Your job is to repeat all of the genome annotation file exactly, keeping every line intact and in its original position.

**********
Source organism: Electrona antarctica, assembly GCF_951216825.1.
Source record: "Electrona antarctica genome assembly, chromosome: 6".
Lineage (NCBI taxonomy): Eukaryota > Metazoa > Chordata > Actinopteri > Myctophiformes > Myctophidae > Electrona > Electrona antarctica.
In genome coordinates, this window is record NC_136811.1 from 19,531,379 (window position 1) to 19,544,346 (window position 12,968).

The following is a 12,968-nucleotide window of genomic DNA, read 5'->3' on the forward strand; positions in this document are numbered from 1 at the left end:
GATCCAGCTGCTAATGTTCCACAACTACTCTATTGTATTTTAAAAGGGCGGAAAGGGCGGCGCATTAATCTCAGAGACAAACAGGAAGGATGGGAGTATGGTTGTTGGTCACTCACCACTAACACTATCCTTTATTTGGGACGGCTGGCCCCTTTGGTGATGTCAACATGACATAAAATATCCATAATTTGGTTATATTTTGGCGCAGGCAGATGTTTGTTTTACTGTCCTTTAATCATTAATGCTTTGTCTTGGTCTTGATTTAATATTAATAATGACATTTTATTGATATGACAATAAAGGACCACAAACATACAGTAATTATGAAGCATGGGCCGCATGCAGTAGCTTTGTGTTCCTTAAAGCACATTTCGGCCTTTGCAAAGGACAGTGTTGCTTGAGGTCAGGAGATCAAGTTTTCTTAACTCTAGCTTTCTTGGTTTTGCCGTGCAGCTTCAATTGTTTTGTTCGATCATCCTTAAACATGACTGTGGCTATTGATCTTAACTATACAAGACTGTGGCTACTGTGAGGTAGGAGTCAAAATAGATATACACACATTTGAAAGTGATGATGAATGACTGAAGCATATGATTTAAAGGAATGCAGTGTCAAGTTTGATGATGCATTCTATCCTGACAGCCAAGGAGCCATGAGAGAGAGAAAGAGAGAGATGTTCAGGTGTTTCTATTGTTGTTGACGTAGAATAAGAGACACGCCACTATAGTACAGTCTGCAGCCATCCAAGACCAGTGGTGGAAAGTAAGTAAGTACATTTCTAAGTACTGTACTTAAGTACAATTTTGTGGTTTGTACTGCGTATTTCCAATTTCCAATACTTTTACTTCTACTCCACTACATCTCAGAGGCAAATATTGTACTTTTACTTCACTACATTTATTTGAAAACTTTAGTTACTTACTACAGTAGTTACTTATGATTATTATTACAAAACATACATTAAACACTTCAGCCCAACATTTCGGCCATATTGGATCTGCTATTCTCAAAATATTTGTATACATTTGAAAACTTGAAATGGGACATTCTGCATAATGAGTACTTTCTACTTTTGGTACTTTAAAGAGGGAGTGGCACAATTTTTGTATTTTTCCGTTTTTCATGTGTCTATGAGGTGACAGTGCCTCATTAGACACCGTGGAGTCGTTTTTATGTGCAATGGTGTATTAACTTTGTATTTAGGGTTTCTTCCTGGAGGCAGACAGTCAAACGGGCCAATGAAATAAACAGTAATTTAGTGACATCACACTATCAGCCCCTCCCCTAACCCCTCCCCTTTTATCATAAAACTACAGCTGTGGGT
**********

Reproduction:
Source organism: Electrona antarctica, assembly GCF_951216825.1.
Source record: "Electrona antarctica genome assembly, chromosome: 6".
Lineage (NCBI taxonomy): Eukaryota > Metazoa > Chordata > Actinopteri > Myctophiformes > Myctophidae > Electrona > Electrona antarctica.
In genome coordinates, this window is record NC_136811.1 from 19,531,379 (window position 1) to 19,544,346 (window position 12,968).

The following is a 12,968-nucleotide window of genomic DNA, read 5'->3' on the forward strand; positions in this document are numbered from 1 at the left end:
GATCCAGCTGCTAATGTTCCACAACTACTCTATTGTATTTTAAAAGGGCGGAAAGGGCGGCGCATTAATCTCAGAGACAAACAGGAAGGATGGGAGTATGGTTGTTGGTCACTCACCACTAACACTATCCTTTATTTGGGACGGCTGGCCCCTTTGGTGATGTCAACATGACATAAAATATCCATAATTTGGTTATATTTTGGCGCAGGCAGATGTTTGTTTTACTGTCCTTTAATCATTAATGCTTTGTCTTGGTCTTGATTTAATATTAATAATGACATTTTATTGATATGACAATAAAGGACCACAAACATACAGTAATTATGAAGCATGGGCCGCATGCAGTAGCTTTGTGTTCCTTAAAGCACATTTCGGCCTTTGCAAAGGACAGTGTTGCTTGAGGTCAGGAGATCAAGTTTTCTTAACTCTAGCTTTCTTGGTTTTGCCGTGCAGCTTCAATTGTTTTGTTCGATCATCCTTAAACATGACTGTGGCTATTGATCTTAACTATACAAGACTGTGGCTACTGTGAGGTAGGAGTCAAAATAGATATACACACATTTGAAAGTGATGATGAATGACTGAAGCATATGATTTAAAGGAATGCAGTGTCAAGTTTGATGATGCATTCTATCCTGACAGCCAAGGAGCCATGAGAGAGAGAAAGAGAGAGATGTTCAGGTGTTTCTATTGTTGTTGACGTAGAATAAGAGACACGCCACTATAGTACAGTCTGCAGCCATCCAAGACCAGTGGTGGAAAGTAAGTAAGTACATTTCTAAGTACTGTACTTAAGTACAATTTTGTGGTTTGTACTGCGTATTTCCAATTTCCAATACTTTTACTTCTACTCCACTACATCTCAGAGGCAAATATTGTACTTTTACTTCACTACATTTATTTGAAAACTTTAGTTACTTACTACAGTAGTTACTTATGATTATTATTACAAAACATACATTAAACACTTCAGCCCAACATTTCGGCCATATTGGATCTGCTATTCTCAAAATATTTGTATACATTTGAAAACTTGAAATGGGACATTCTGCATAATGAGTACTTTCTACTTTTGGTACTTTAAAGAGGGAGTGGCACAATTTTTGTATTTTTCCGTTTTTCATGTGTCTATGAGGTGACAGTGCCTCATTAGACACCGTGGAGTCGTTTTTATGTGCAATGGTGTATTAACTTTGTATTTAGGGTTTCTTCCTGGAGGCAGACAGTCAAACGGGCCAATGAAATAAACAGTAATTTAGTGACATCACACTATCAGCCCCTCCCCTAACCCCTCCCCTTTTATCATAAAACTACAGCTGTGGGT